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edmund_the_destroyer wrote

I agree with some of the points of the article, but not all of it.

In my experience, you need some kind of general task-tracking system. It can't be too formal, because it buries everyone in paperwork and bureaucracy and sucks. But neither can it be absent, because you run into two problems.

  1. Some people simply won't do anything at all. That's fine in an open source or volunteer project. And slow progress because of unexpected problems and so forth is fine too. I don't ask my teammates or manager or anyone else to write down everything they do. A ticket update, "Spent two days on getting user lockouts for bad passwords to work" is fine. But some people go weeks without doing anything, period.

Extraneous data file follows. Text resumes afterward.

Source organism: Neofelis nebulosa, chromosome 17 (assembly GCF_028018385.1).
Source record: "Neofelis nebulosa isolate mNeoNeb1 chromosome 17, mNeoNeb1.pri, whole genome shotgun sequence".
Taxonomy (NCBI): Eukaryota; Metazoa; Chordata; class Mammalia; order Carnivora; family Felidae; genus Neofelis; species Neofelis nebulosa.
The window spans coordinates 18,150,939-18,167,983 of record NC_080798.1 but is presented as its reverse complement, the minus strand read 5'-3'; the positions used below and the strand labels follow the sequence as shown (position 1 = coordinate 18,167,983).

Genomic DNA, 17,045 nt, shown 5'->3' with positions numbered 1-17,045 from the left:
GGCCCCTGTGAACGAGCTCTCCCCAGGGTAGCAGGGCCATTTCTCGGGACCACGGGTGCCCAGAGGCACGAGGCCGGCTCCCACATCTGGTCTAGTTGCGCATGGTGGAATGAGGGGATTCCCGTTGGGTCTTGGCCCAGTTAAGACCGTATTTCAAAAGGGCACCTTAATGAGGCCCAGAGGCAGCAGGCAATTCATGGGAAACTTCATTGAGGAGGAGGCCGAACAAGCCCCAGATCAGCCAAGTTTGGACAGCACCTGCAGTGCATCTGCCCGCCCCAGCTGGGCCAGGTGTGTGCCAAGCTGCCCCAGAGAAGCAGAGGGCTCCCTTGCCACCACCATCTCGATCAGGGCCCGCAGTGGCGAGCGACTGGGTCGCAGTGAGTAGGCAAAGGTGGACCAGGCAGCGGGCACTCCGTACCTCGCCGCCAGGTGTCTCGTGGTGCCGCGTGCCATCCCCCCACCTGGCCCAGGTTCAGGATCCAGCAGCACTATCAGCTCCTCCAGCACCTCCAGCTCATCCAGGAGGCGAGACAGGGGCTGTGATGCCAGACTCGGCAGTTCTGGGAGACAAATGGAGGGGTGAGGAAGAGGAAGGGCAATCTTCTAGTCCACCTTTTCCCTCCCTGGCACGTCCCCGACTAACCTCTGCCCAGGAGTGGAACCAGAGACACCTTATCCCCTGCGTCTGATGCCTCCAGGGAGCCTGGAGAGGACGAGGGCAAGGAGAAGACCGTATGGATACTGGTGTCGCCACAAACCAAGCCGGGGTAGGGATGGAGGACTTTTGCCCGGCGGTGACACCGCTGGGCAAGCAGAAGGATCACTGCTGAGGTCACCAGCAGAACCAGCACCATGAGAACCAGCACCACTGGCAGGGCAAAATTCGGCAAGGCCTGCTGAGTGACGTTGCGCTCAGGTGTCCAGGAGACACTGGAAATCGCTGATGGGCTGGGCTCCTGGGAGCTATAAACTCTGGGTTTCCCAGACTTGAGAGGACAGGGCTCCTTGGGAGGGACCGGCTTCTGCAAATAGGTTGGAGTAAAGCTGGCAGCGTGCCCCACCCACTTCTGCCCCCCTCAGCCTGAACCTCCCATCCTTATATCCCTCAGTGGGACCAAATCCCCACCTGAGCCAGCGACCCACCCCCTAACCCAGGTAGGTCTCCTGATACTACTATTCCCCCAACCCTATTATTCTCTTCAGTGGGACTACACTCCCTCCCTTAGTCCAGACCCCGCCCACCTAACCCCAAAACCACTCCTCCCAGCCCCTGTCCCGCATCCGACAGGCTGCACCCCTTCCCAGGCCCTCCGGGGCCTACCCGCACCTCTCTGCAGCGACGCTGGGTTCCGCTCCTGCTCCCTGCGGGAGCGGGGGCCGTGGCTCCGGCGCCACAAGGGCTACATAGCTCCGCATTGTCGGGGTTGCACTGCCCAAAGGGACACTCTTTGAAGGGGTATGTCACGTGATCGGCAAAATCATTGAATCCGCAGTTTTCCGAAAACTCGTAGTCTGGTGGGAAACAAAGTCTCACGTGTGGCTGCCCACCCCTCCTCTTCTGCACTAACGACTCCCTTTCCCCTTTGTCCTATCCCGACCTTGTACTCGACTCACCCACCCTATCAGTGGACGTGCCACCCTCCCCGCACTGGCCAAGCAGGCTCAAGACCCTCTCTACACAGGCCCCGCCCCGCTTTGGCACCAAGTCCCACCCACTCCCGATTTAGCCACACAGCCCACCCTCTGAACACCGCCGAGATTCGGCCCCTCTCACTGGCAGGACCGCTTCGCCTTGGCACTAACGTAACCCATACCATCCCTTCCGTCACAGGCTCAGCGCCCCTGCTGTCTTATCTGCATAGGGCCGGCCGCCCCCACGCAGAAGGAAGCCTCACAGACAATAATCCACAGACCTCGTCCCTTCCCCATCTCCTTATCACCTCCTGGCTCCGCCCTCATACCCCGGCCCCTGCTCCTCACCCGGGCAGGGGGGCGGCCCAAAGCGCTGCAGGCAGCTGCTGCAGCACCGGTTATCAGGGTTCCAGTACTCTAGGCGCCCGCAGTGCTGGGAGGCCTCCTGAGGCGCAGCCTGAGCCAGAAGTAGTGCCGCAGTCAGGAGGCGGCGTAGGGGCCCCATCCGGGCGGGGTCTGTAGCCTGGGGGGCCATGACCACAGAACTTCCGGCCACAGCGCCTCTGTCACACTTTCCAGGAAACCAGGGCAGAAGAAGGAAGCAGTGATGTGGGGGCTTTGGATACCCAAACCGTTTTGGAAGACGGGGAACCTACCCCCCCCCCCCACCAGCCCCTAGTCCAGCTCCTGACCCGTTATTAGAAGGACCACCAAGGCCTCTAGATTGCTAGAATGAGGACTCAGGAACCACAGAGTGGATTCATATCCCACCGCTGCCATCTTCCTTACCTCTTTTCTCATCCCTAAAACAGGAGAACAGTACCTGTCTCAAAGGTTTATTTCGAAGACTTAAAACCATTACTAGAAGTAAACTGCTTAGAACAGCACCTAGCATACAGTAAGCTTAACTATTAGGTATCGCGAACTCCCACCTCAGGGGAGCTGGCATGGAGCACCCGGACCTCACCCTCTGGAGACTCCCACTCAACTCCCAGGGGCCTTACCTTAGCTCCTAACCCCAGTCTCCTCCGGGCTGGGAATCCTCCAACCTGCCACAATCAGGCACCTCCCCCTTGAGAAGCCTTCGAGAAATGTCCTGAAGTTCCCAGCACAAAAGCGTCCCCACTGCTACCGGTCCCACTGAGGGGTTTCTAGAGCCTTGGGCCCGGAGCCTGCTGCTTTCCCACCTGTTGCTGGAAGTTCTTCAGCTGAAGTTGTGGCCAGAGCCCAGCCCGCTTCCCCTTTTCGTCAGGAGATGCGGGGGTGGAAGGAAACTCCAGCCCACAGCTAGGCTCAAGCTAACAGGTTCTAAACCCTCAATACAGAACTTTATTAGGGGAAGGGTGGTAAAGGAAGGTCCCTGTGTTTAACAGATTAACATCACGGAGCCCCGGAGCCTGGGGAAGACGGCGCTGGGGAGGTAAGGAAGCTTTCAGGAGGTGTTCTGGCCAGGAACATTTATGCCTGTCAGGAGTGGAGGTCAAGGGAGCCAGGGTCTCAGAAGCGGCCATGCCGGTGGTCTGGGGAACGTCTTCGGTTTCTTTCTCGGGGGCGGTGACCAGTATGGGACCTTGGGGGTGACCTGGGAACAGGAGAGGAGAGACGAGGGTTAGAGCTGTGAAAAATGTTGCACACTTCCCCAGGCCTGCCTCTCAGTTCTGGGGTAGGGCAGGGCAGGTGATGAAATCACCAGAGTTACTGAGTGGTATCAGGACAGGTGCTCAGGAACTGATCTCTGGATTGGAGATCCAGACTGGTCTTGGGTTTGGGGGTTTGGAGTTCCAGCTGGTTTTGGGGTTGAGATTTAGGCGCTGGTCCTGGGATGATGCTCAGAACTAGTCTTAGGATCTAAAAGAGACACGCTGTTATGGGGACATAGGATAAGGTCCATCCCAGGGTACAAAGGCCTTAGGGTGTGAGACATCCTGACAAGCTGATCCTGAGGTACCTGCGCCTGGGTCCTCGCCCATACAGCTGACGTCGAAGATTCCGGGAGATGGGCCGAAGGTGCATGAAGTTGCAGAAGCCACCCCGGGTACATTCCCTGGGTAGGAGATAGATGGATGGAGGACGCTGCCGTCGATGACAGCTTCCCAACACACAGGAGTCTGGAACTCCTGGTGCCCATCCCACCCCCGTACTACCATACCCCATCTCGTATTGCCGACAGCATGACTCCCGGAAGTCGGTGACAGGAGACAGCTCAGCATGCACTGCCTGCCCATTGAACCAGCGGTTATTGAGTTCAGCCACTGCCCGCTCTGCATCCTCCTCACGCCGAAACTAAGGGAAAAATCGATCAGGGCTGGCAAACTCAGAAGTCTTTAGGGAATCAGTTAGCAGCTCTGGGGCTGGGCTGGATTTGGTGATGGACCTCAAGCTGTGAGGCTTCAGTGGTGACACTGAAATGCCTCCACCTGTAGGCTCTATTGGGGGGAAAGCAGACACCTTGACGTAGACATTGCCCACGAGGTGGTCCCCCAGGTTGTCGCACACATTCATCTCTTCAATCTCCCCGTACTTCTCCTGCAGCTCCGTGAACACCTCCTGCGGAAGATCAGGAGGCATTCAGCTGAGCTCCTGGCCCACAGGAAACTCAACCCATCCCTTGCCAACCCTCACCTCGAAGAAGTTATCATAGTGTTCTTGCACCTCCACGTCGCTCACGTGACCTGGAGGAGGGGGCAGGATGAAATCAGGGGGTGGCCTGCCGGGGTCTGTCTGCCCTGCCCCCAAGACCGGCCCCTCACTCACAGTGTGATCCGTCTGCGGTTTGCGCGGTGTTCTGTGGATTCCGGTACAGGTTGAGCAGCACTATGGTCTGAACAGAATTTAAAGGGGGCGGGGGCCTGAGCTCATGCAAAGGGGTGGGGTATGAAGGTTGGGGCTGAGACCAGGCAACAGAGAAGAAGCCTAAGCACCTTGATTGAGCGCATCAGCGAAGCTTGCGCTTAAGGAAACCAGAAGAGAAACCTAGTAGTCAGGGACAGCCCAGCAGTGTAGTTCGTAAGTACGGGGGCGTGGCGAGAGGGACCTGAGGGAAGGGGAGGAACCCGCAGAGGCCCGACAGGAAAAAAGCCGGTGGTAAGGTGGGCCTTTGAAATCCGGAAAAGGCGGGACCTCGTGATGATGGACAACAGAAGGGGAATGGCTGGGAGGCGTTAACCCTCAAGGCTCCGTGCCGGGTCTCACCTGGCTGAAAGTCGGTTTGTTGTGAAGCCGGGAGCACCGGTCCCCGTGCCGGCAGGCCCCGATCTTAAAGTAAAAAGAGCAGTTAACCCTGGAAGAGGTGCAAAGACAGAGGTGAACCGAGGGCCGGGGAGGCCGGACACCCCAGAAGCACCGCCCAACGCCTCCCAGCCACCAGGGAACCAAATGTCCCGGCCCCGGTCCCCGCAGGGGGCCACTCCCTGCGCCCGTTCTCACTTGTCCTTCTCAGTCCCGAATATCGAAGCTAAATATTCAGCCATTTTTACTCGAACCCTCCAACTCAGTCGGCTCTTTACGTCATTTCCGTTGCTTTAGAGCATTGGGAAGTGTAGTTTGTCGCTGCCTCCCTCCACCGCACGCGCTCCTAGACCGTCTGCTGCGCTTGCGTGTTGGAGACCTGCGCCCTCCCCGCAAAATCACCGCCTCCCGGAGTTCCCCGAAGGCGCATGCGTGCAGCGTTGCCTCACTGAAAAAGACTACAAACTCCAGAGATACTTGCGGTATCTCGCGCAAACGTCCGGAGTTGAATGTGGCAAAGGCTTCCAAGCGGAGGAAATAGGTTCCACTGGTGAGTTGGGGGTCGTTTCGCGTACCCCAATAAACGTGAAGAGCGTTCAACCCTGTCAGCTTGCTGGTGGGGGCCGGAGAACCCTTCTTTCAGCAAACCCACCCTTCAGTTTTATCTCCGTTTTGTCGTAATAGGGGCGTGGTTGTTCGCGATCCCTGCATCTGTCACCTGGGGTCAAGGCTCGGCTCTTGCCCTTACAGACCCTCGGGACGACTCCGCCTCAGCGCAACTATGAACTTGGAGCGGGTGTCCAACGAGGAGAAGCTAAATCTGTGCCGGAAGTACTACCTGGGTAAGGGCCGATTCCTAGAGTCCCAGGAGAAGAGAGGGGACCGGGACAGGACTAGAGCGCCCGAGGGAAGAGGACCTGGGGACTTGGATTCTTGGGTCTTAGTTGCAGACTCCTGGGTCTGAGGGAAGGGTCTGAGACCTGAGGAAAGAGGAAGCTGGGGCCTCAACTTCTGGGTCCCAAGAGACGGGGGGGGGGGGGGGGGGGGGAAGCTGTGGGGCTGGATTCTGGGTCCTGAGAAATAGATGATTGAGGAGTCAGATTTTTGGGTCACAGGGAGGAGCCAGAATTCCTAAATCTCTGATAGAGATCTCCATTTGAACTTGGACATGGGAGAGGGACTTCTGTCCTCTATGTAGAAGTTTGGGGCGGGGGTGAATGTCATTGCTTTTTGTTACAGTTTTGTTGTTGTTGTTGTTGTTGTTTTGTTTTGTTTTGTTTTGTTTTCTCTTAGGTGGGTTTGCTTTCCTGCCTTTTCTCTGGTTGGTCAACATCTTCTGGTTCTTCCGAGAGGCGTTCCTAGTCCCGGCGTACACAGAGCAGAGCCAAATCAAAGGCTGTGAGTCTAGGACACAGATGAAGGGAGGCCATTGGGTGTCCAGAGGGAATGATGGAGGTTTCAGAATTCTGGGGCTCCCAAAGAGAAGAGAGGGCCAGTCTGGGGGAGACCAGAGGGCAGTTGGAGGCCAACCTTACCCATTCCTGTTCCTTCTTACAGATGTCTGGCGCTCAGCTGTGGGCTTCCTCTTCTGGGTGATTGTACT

2. For cross-team work, sometimes I have to ask other people to do things. Usually it's the sysadmins. They don't use a task-tracking system of any kind, they refuse to do so, and it's maddening. Is my request third in the queue? 15th? 92nd? I don't know, they won't tell me. I just have to wait until someone emails me with a note that it's done. The rest of the engineering group has done all sorts of wacky nonsense to code around problems - network tunnels, file permissions, backup processes, server configuration changes - that could be solved with five minutes of sysadmin effort. Because you can submit a request for a new VM in one subnet and get it the same afternoon, and then there are other VM requests that took two years - not kidding - to get filled even though we repeated the request every month.